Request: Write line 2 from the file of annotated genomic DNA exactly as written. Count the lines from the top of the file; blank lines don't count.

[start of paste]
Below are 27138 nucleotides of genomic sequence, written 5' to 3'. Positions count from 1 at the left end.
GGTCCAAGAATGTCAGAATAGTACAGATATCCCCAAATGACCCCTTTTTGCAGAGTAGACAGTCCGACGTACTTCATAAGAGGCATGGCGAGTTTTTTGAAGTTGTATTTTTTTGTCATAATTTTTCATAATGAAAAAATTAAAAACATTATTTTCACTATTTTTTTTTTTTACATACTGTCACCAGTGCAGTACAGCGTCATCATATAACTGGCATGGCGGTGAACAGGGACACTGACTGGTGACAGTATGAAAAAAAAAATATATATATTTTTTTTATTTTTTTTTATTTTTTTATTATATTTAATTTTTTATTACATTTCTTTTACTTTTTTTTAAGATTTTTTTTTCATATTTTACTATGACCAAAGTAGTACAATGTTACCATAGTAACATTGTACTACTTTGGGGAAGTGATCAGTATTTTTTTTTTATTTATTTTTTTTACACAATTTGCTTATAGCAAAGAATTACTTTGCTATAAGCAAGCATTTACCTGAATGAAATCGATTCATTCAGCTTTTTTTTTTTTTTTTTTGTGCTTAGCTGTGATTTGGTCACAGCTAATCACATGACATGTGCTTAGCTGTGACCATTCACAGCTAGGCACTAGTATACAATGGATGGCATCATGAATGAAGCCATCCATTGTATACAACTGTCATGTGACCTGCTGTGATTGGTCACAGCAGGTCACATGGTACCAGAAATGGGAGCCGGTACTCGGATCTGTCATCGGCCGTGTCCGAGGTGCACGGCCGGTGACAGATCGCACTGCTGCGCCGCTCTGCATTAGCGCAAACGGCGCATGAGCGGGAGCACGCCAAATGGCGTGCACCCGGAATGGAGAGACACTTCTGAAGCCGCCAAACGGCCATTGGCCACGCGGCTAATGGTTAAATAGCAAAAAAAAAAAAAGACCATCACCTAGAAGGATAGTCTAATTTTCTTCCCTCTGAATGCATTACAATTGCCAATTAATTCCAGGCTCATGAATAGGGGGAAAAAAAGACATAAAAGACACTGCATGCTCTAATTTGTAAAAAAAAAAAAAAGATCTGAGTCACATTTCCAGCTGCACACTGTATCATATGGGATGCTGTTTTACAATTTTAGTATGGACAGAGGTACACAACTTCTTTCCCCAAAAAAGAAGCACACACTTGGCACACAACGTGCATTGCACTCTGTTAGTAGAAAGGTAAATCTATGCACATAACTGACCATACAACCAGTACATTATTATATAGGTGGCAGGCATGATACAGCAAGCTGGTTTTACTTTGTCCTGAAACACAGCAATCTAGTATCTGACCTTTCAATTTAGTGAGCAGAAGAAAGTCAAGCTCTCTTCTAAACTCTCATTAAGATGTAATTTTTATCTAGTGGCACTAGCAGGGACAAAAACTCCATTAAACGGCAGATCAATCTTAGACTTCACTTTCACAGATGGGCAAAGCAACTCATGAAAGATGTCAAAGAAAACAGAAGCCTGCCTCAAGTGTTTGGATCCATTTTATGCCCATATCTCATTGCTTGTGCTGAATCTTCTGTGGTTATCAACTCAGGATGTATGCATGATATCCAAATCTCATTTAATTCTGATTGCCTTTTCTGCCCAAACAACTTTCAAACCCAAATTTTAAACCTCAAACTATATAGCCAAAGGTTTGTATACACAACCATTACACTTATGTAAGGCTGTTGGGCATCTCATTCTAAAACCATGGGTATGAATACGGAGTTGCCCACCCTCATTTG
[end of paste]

GGTCCAAGAATGTCAGAATAGTACAGATATCCCCAAATGACCCCTTTTTGCAGAGTAGACAGTCCGACGTACTTCATAAGAGGCATGGCGAGTTTTTTGAAGTTGTATTTTTTTGTCATAATTTTTCATAATGAAAAAATTAAAAACATTATTTTCACTATTTTTTTTTTTTACATACTGTCACCAGTGCAGTACAGCGTCATCATATAACTGGCATGGCGGTGAACAGGGACACTGACTGGTGACAGTATGAAAAAAAAAATATATATATTTTTTTTATTTTTTTTTATTTTTTTATTATATTTAATTTTTTATTACATTTCTTTTACTTTTTTTTAAGATTTTTTTTTCATATTTTACTATGACCAAAGTAGTACAATGTTACCATAGTAACATTGTACTACTTTGGGGAAGTGATCAGTATTTTTTTTTTATTTATTTTTTTTACACAATTTGCTTATAGCAAAGAATTACTTTGCTATAAGCAAGCATTTACCTGAATGAAATCGATTCATTCAGCTTTTTTTTTTTTTTTTTTGTGCTTAGCTGTGATTTGGTCACAGCTAATCACATGACATGTGCTTAGCTGTGACCATTCACAGCTAGGCACTAGTATACAATGGATGGCATCATGAATGAAGCCATCCATTGTATACAACTGTCATGTGACCTGCTGTGATTGGTCACAGCAGGTCACATGGTACCAGAAATGGGAGCCGGTACTCGGATCTGTCATCGGCCGTGTCCGAGGTGCACGGCCGGTGACAGATCGCACTGCTGCGCCGCTCTGCATTAGCGCAAACGGCGCATGAGCGGGAGCACGCCAAATGGCGTGCACCCGGAATGGAGAGACACTTCTGAAGCCGCCAAACGGCCATTGGCCACGCGGCTAATGGTTAAATAGCAAAAAAAAAAAAAGACCATCACCTAGAAGGATAGTCTAATTTTCTTCCCTCTGAATGCATTACAATTGCCAATTAATTCCAGGCTCATGAATAGGGGGAAAAAAAGACATAAAAGACACTGCATGCTCTAATTTGTAAAAAAAAAAAAAAGATCTGAGTCACATTTCCAGCTGCACACTGTATCATATGGGATGCTGTTTTACAATTTTAGTATGGACAGAGGTACACAACTTCTTTCCCCAAAAAAGAAGCACACACTTGGCACACAACGTGCATTGCACTCTGTTAGTAGAAAGGTAAATCTATGCACATAACTGACCATACAACCAGTACATTATTATATAGGTGGCAGGCATGATACAGCAAGCTGGTTTTACTTTGTCCTGAAACACAGCAATCTAGTATCTGACCTTTCAATTTAGTGAGCAGAAGAAAGTCAAGCTCTCTTCTAAACTCTCATTAAGATGTAATTTTTATCTAGTGGCACTAGCAGGGACAAAAACTCCATTAAACGGCAGATCAATCTTAGACTTCACTTTCACAGATGGGCAAAGCAACTCATGAAAGATGTCAAAGAAAACAGAAGCCTGCCTCAAGTGTTTGGATCCATTTTATGCCCATATCTCATTGCTTGTGCTGAATCTTCTGTGGTTATCAACTCAGGATGTATGCATGATATCCAAATCTCATTTAATTCTGATTGCCTTTTCTGCCCAAACAACTTTCAAACCCAAATTTTAAACCTCAAACTATATAGCCAAAGGTTTGTATACACAACCATTACACTTATGTAAGGCTGTTGGGCATCTCATTCTAAAACCATGGGTATGAATACGGAGTTGCCCACCCTCATTTG